When it comes to sustainable lifestyles, we usually think of nutrition and cosmetics. But pay attention: only household chemistry is directly named in the house. Washing powders, all kinds of detergents and cleaners, insect repellents and air fresheners – in every apartment there is a whole chemical laboratory.
The content of toxic substances in each specific product is normalized and (seemingly) should not have a serious impact on our health and ecosystem. This would be the case if we used one thing, for example, only window cleaners. But in our hands, we have a whole range of household products. We have been in contact with them daily and for years. And with us – children and even pets, whose body is much more sensitive to petrochemical products. The list of side effects is reminiscent of King’s latest literary thriller and includes diseases ranging from asthma to cancer.
- Chlorine, organochlorine compounds;
- Surfactants (surfactants);
- Phosphates and phosphonates;
- Hydrochloric acid;
A favourite trick of manufacturers is to write on the label that the “X” product cares for the skin of the hands. Phosphates will destroy the skin’s natural defences and alter biochemical and biophysical processes, even if half of the detergent bottle is shea butter.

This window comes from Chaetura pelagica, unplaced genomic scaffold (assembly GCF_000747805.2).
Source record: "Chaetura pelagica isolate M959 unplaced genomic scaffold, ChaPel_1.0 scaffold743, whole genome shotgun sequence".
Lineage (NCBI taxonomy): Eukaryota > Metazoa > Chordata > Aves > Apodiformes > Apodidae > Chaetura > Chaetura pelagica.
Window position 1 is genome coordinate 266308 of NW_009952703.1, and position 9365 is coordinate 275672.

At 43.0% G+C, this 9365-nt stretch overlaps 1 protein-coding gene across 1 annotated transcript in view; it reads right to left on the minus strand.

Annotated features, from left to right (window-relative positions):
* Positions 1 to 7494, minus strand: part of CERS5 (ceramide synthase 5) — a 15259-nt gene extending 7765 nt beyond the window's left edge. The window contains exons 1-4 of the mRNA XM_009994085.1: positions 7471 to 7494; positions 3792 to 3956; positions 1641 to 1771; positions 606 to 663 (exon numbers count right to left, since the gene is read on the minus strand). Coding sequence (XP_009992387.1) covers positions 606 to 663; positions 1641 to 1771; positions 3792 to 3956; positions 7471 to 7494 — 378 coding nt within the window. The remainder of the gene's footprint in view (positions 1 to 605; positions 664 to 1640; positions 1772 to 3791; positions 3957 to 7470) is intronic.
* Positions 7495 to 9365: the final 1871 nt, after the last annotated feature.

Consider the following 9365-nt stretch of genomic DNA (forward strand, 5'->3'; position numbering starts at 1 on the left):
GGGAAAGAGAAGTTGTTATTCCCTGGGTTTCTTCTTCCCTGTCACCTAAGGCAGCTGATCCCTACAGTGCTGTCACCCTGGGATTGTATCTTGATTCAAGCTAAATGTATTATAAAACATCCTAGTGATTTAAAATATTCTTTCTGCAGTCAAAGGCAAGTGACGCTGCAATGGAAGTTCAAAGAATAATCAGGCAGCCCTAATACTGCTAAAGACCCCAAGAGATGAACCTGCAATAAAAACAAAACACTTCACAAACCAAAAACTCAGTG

Another, not at all funny fact about washing dishes: even 10 rinses under running hot water will not completely free the plate from chemical compounds. Surfactants enter the body and accumulate, causing chronic diseases (although this topic is complex, we promise to return to it). We accept diseases and complain about the inevitable aging of the body, without even suspecting that the acquired liver pathology or another allergy can be happily avoided.
Choosing environmentally friendly products is a crucial step towards well-being. No wonder they say: it would be healthy, the rest will follow. Household products made from natural ingredients, aphoristically called non-chemistry, are based on vegetable soap, soda, citric acid, organic vinegar, essential oils and other ingredients. And, of course, animal testing is out of the question.
In order not to run into a product that imitates environmental friendliness, pay attention to eco-labels. Organic certificate – strict limits for producers and constant control. For example, the European ICEA standard guarantees the absence of radioactive substances, alcohol, oil products, as well as synthetic dyes, fragrances and prohibited preservatives in the product. And – what is important – business ethics at all stages of product development and production.